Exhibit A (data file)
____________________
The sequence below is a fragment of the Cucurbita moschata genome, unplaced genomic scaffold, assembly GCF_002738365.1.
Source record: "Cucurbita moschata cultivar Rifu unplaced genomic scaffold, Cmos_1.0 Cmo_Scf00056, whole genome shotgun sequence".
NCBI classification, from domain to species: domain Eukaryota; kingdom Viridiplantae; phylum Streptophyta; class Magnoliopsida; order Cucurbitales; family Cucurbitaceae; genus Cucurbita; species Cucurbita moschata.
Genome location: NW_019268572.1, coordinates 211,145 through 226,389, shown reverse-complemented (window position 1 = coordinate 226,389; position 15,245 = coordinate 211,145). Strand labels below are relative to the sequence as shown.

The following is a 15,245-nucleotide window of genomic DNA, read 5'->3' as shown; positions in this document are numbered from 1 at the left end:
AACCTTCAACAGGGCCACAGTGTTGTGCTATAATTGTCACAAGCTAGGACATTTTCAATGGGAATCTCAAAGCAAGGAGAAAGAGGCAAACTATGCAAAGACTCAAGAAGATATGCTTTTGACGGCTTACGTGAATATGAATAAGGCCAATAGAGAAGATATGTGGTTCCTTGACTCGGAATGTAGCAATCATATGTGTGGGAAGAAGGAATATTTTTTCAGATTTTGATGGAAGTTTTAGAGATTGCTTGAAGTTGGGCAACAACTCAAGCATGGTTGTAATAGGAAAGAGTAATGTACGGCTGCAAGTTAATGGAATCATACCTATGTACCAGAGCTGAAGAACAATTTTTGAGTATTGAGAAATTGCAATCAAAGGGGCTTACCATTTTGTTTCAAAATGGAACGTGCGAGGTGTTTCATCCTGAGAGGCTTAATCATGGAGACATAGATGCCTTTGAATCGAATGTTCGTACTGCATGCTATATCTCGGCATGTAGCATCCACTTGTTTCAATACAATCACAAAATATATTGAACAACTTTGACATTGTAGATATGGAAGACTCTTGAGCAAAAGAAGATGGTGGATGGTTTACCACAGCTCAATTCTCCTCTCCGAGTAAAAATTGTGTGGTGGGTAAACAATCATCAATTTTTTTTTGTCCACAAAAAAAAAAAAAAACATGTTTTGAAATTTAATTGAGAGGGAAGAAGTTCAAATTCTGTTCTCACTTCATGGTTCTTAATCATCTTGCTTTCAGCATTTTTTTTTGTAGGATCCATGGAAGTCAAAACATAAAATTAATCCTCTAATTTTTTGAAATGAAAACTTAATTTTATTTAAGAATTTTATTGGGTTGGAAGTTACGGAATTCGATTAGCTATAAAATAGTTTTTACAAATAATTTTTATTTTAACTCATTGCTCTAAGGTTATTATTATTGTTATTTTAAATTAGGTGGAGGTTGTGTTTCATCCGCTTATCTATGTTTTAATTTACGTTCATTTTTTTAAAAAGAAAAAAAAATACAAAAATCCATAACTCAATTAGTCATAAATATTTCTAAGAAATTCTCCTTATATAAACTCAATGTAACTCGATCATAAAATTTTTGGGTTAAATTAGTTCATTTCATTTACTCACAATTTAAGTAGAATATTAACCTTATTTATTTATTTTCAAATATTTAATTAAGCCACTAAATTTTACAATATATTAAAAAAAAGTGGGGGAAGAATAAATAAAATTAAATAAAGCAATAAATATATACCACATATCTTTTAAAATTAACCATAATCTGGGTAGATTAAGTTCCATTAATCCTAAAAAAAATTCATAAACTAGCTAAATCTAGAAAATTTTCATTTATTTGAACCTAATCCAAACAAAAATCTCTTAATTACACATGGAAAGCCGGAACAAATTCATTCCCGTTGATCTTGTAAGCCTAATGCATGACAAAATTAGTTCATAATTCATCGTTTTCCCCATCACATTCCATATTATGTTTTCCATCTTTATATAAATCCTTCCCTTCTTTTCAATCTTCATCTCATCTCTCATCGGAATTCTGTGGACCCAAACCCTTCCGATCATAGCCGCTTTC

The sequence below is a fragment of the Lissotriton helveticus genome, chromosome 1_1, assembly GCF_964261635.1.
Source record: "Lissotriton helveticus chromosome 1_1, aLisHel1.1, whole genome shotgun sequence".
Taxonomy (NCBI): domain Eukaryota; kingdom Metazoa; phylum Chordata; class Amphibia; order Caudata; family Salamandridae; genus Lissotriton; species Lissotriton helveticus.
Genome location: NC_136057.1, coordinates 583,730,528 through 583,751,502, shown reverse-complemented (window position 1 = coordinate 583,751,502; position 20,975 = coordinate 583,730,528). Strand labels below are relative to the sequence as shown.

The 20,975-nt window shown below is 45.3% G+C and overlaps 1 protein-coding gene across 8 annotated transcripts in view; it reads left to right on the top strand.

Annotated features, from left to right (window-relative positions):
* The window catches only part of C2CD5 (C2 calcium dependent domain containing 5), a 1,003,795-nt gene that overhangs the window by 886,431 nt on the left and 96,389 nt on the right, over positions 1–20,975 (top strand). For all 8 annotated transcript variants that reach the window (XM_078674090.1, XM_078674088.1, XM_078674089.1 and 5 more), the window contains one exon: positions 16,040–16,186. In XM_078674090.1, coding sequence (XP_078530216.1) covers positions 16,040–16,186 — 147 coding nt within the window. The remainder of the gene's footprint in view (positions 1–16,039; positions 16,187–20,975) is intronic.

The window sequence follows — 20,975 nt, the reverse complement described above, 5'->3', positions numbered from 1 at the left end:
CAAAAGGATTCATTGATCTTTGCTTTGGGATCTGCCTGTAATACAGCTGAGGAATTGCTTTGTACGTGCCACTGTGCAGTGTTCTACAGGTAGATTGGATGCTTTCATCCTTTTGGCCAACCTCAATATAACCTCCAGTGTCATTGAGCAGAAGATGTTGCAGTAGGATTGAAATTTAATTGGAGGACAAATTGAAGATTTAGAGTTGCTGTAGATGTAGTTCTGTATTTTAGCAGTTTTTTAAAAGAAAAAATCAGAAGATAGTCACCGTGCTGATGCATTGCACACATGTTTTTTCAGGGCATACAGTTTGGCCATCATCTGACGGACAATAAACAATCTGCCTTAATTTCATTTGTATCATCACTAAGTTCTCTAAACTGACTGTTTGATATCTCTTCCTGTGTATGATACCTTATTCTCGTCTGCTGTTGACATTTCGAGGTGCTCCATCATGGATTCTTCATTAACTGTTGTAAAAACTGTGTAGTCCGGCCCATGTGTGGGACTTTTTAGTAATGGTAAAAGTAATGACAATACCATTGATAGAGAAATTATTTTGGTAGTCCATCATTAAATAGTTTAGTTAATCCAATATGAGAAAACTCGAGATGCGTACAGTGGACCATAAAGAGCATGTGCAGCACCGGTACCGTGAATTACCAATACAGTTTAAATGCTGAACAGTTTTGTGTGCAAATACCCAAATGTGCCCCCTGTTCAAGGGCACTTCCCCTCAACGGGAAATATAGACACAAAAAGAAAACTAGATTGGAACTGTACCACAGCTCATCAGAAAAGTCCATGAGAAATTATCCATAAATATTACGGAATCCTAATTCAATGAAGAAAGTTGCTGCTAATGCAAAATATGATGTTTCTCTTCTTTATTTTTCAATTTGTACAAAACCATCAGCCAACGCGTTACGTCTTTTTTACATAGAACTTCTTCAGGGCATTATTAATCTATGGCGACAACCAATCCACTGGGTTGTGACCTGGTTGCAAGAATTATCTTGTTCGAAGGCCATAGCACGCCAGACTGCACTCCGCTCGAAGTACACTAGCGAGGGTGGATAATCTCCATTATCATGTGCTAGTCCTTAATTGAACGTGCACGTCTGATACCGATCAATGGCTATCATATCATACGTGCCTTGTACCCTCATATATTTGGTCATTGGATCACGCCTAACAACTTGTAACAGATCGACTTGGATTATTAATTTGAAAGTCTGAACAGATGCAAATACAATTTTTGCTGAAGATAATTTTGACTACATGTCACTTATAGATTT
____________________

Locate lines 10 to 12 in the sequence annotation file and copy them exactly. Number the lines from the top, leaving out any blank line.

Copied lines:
Genome location: NC_136057.1, coordinates 583,730,528 through 583,751,502, shown reverse-complemented (window position 1 = coordinate 583,751,502; position 20,975 = coordinate 583,730,528). Strand labels below are relative to the sequence as shown.

The 20,975-nt window shown below is 45.3% G+C and overlaps 1 protein-coding gene across 8 annotated transcripts in view; it reads left to right on the top strand.

Annotated features, from left to right (window-relative positions):